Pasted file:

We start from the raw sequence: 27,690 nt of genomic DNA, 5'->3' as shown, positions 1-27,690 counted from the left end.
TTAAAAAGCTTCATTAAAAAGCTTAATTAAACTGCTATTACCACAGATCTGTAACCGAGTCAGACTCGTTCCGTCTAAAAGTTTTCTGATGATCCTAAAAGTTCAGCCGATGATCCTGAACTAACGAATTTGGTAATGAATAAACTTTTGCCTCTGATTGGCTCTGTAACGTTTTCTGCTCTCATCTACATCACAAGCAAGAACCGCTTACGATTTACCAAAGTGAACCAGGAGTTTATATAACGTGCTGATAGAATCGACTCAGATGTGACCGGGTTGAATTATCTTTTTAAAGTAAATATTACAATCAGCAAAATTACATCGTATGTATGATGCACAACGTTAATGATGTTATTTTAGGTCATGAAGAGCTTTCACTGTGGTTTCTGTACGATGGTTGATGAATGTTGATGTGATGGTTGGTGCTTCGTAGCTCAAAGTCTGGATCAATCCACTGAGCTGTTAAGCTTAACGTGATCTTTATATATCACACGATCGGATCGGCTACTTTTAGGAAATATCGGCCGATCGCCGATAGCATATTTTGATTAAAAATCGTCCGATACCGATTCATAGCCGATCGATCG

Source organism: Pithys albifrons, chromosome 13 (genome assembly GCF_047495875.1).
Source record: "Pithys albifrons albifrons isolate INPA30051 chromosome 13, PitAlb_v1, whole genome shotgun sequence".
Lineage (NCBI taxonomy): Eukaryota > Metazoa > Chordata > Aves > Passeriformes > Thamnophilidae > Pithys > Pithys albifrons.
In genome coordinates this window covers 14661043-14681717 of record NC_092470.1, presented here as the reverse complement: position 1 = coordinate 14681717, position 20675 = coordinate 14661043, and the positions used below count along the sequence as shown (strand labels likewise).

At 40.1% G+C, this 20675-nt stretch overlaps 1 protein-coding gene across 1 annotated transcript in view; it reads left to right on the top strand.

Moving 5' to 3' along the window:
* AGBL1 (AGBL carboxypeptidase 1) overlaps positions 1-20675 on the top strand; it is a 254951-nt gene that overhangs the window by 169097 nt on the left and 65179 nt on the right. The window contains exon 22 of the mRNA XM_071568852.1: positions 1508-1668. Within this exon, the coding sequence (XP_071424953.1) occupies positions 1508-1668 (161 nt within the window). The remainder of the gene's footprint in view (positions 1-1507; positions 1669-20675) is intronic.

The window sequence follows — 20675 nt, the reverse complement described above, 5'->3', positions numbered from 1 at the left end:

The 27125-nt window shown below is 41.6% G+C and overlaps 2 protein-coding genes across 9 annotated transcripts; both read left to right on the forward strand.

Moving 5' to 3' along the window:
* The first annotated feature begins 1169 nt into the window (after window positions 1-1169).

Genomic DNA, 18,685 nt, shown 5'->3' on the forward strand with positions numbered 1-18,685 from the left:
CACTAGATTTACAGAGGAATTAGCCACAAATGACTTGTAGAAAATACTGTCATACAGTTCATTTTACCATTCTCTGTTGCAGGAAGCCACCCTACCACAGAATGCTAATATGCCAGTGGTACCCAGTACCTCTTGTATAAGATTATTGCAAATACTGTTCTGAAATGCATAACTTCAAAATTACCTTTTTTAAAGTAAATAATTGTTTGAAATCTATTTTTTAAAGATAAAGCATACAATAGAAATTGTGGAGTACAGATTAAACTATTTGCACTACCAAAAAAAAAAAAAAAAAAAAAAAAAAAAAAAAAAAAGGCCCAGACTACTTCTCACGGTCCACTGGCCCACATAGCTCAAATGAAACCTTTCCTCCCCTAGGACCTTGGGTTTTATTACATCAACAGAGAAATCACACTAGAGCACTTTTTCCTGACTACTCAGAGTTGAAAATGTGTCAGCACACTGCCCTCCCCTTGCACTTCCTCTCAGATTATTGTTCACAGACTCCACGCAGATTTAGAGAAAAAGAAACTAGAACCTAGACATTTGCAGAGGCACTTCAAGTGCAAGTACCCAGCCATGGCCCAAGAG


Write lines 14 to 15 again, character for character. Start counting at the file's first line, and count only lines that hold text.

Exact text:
Genomic DNA, 18,685 nt, shown 5'->3' on the forward strand with positions numbered 1-18,685 from the left:
CACTAGATTTACAGAGGAATTAGCCACAAATGACTTGTAGAAAATACTGTCATACAGTTCATTTTACCATTCTCTGTTGCAGGAAGCCACCCTACCACAGAATGCTAATATGCCAGTGGTACCCAGTACCTCTTGTATAAGATTATTGCAAATACTGTTCTGAAATGCATAACTTCAAAATTACCTTTTTTAAAGTAAATAATTGTTTGAAATCTATTTTTTAAAGATAAAGCATACAATAGAAATTGTGGAGTACAGATTAAACTATTTGCACTACCAAAAAAAAAAAAAAAAAAAAAAAAAAAAAAAAAAAAGGCCCAGACTACTTCTCACGGTCCACTGGCCCACATAGCTCAAATGAAACCTTTCCTCCCCTAGGACCTTGGGTTTTATTACATCAACAGAGAAATCACACTAGAGCACTTTTTCCTGACTACTCAGAGTTGAAAATGTGTCAGCACACTGCCCTCCCCTTGCACTTCCTCTCAGATTATTGTTCACAGACTCCACGCAGATTTAGAGAAAAAGAAACTAGAACCTAGACATTTGCAGAGGCACTTCAAGTGCAAGTACCCAGCCATGGCCCAAGAG